Via a 20km drive east from here you will find a lighthouse which marks the most eastern point. The road is marked with warning signs for crossing seals and we saw some horses wandering around on the road too. Halfway is a cheap campsite, although it is mainly just a meadow and there was some kind of toilet, a really old outhouse from which the door couldn’t be closed. This way you’ll have a great view when you sit down for a good shit. We found a spot that was leveled enough to stay for the night.
We rose early the next morning to make our way over to the lighthouse before sunset. Via 800 steps we reached the lighthouse and from here we were the first of the whole world who saw the sun rise that day.
After the sunrise, we visited a special church in Tikitiki: St Mary’s Church. From the outside it looks like a normal church, but from the inside is completely decorated in Maori style with stunning woodcarvings. It’s a result of two cultures colliding.
A bit further we found the town Waipiro Bay where we saw some old buildings that have had better times. Close to this bay is Tokomaru Bay which you can reach via a bumpy road. There is an old wharf and an old building of the New Zealand Shipping Company. It used to be an important bay for trading, but nowadays it’s not much more than some buildings that fall apart.
Via a sandy bay in Anuara we continued to the longest jetty of New Zealand in Tolaga which is 600 meters long. We decided to stay in this town for the night. We wanted to do a hike over here, but since it was raining the next morning we skipped it and continued. We visited two more beaches: Makarori Beach and Wainui Beach.
The Coolest Rock Slides
We arrived in Gisborne where we visited the Titirangi reserve: a hill with a view over the town. At this hill is a statue from someone but nobody knows who it is. It had been bought from Italy by someone who thought it was a statue of Captain Cook, although it ain’t him 😛 Another nice visit in Gisborne is the Te Poho O Rawiri Marae and next to that there is a little park with a statue of the real Captain Cook and his assistant Young Nick, the kid that spotted New Zealand first during their expedition.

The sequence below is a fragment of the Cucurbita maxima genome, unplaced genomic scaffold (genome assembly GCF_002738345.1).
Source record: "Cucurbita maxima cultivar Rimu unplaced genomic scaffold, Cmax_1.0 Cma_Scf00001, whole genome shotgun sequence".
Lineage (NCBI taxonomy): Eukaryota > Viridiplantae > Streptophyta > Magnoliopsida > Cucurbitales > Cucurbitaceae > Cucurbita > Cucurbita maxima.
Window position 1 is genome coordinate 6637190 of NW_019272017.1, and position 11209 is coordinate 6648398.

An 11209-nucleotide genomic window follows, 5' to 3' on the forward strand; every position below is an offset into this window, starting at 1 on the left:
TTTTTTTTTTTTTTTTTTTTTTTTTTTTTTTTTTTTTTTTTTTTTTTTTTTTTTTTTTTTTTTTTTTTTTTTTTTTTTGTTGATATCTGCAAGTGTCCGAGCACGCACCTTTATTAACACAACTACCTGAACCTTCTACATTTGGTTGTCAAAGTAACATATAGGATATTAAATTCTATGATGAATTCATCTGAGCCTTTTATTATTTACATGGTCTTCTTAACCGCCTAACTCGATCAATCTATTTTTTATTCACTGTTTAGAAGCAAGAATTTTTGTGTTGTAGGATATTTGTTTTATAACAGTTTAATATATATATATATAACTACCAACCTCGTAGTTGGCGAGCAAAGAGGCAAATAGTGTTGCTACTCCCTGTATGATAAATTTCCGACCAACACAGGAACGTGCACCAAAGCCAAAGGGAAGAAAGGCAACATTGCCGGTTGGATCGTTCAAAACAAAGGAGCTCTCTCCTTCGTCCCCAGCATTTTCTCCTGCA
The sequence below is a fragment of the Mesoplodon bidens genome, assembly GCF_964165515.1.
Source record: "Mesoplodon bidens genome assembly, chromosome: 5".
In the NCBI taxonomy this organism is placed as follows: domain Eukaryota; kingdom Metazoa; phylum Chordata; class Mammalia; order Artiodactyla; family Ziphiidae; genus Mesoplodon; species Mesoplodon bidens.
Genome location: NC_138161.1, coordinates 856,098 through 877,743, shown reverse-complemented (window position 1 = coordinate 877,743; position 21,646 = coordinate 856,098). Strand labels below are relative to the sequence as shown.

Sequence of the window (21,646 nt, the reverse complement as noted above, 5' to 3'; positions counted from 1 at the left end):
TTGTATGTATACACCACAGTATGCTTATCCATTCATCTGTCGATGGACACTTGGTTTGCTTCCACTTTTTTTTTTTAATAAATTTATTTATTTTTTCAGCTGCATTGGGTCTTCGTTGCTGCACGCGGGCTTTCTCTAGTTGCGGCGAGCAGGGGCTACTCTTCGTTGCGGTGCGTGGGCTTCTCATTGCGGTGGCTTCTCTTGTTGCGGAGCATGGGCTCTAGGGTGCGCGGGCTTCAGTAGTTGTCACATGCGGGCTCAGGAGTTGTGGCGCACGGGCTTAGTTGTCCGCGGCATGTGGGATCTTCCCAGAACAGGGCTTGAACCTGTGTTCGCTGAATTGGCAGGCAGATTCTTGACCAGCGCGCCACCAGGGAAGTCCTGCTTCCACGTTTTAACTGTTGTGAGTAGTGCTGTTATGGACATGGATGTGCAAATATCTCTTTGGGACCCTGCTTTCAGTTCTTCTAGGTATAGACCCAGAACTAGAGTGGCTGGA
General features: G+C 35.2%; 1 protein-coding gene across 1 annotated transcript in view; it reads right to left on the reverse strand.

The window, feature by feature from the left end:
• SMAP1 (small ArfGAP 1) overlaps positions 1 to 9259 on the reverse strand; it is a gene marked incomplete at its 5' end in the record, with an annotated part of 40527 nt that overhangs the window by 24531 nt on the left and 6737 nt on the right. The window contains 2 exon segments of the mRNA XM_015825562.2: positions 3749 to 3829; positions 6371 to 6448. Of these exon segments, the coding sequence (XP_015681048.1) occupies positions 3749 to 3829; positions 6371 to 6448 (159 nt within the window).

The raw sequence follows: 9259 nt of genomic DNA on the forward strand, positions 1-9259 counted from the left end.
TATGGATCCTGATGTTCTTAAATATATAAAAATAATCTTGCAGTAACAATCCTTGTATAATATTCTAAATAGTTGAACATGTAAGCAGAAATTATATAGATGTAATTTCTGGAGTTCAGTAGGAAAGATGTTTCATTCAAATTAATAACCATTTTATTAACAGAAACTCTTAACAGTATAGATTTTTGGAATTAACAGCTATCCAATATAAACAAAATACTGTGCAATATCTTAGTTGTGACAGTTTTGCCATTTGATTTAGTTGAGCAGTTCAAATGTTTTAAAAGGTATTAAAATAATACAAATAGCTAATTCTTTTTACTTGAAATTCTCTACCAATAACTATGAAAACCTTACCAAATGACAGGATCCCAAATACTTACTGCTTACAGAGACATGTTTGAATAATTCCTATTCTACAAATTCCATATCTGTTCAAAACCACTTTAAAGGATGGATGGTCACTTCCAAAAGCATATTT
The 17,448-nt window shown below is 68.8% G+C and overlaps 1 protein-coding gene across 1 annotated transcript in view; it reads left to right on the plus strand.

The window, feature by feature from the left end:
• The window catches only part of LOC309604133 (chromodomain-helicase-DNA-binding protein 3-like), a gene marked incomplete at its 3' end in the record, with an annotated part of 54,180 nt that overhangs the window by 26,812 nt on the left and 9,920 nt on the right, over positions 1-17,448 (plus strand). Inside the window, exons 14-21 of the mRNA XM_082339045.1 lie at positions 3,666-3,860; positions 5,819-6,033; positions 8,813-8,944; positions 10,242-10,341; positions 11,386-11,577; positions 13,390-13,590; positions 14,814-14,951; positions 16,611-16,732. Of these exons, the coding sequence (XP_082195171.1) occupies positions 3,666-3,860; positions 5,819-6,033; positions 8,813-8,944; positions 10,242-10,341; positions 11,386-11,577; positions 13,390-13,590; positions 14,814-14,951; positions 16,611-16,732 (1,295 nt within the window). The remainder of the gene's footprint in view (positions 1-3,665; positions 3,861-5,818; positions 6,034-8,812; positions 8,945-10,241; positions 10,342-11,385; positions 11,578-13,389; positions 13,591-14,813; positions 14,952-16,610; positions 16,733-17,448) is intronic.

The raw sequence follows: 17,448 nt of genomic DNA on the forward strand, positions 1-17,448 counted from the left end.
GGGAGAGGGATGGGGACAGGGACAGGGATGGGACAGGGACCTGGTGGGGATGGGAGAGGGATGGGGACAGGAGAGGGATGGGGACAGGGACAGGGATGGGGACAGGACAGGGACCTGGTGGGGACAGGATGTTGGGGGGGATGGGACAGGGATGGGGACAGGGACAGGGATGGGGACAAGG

We went to the Salvo store to buy a cheap body board for 3 whole dollars. We used it the next day when we visited the Rere Rockslide, about 40km from Gisborne. It’s a slope of rocks with a waterfall on top. It is awesome to slide down there, although the water was freezing cold! Manon had a good laugh when Bram wanted to climb up again. He was to close to the waterfall and it was wet and slippery so he fell about 20 times 😛 It was even more funny when a second person wanted to climb up at the same point, even though Bram warned him to take the dry route and he started to fall around there too, it was so funny to see!
When we were finished sliding down we visited the Rere Falls, a bit further at the same river. The fall was really wide and it looked amazing. We continued to Young Nick’s head, the cliffs that young nick spotted and he yelled: Oy Captain Cookie, I see cliffs. After a look out at the Wharerate State Forest we went to a nice campsite at the Morere Springs where our East Cape Trip came to an end.
It was amazing to discover this remote area, and we barely saw any other people. Undiscovered places like this is what we love to discover! From here we went to some other amazing and undiscovered places, but more about that in our next update, which will be a more general New Zealand update!
It is not down in any map; true places never are
Pin it for later ⇟
Did you like this article? Then sign up for our newsletter over here!